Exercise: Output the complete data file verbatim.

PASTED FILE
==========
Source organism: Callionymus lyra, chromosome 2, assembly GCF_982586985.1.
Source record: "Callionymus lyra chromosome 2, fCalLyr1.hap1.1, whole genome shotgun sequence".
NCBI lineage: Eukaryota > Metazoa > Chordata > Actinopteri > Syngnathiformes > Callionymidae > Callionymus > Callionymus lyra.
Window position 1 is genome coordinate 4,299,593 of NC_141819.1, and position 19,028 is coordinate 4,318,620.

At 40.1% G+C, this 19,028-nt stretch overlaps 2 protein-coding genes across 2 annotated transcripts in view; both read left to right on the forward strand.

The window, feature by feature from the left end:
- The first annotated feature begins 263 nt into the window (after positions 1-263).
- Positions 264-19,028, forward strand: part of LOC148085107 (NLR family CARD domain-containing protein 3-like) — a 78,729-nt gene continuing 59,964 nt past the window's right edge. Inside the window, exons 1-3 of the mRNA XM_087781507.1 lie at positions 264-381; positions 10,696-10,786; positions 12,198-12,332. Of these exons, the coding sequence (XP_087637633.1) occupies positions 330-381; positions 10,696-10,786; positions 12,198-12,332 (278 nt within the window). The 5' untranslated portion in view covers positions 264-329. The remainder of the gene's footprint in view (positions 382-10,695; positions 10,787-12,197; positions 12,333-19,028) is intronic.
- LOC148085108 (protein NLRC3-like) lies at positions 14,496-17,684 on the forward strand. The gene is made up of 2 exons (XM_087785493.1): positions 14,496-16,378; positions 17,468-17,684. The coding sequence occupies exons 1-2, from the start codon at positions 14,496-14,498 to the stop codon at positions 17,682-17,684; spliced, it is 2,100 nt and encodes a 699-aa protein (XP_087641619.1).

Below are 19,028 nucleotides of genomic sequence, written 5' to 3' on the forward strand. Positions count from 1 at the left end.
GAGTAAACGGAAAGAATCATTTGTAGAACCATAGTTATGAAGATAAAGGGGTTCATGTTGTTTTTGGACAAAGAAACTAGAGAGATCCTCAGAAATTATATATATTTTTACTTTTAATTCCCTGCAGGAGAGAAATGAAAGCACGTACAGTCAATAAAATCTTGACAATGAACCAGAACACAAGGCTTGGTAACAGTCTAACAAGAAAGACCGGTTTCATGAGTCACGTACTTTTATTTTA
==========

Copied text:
Source organism: Callionymus lyra, chromosome 2, assembly GCF_982586985.1.
Source record: "Callionymus lyra chromosome 2, fCalLyr1.hap1.1, whole genome shotgun sequence".
NCBI lineage: Eukaryota > Metazoa > Chordata > Actinopteri > Syngnathiformes > Callionymidae > Callionymus > Callionymus lyra.
Window position 1 is genome coordinate 4,299,593 of NC_141819.1, and position 19,028 is coordinate 4,318,620.

At 40.1% G+C, this 19,028-nt stretch overlaps 2 protein-coding genes across 2 annotated transcripts in view; both read left to right on the forward strand.

The window, feature by feature from the left end:
- The first annotated feature begins 263 nt into the window (after positions 1-263).
- Positions 264-19,028, forward strand: part of LOC148085107 (NLR family CARD domain-containing protein 3-like) — a 78,729-nt gene continuing 59,964 nt past the window's right edge. Inside the window, exons 1-3 of the mRNA XM_087781507.1 lie at positions 264-381; positions 10,696-10,786; positions 12,198-12,332. Of these exons, the coding sequence (XP_087637633.1) occupies positions 330-381; positions 10,696-10,786; positions 12,198-12,332 (278 nt within the window). The 5' untranslated portion in view covers positions 264-329. The remainder of the gene's footprint in view (positions 382-10,695; positions 10,787-12,197; positions 12,333-19,028) is intronic.
- LOC148085108 (protein NLRC3-like) lies at positions 14,496-17,684 on the forward strand. The gene is made up of 2 exons (XM_087785493.1): positions 14,496-16,378; positions 17,468-17,684. The coding sequence occupies exons 1-2, from the start codon at positions 14,496-14,498 to the stop codon at positions 17,682-17,684; spliced, it is 2,100 nt and encodes a 699-aa protein (XP_087641619.1).

Below are 19,028 nucleotides of genomic sequence, written 5' to 3' on the forward strand. Positions count from 1 at the left end.
GAGTAAACGGAAAGAATCATTTGTAGAACCATAGTTATGAAGATAAAGGGGTTCATGTTGTTTTTGGACAAAGAAACTAGAGAGATCCTCAGAAATTATATATATTTTTACTTTTAATTCCCTGCAGGAGAGAAATGAAAGCACGTACAGTCAATAAAATCTTGACAATGAACCAGAACACAAGGCTTGGTAACAGTCTAACAAGAAAGACCGGTTTCATGAGTCACGTACTTTTATTTTA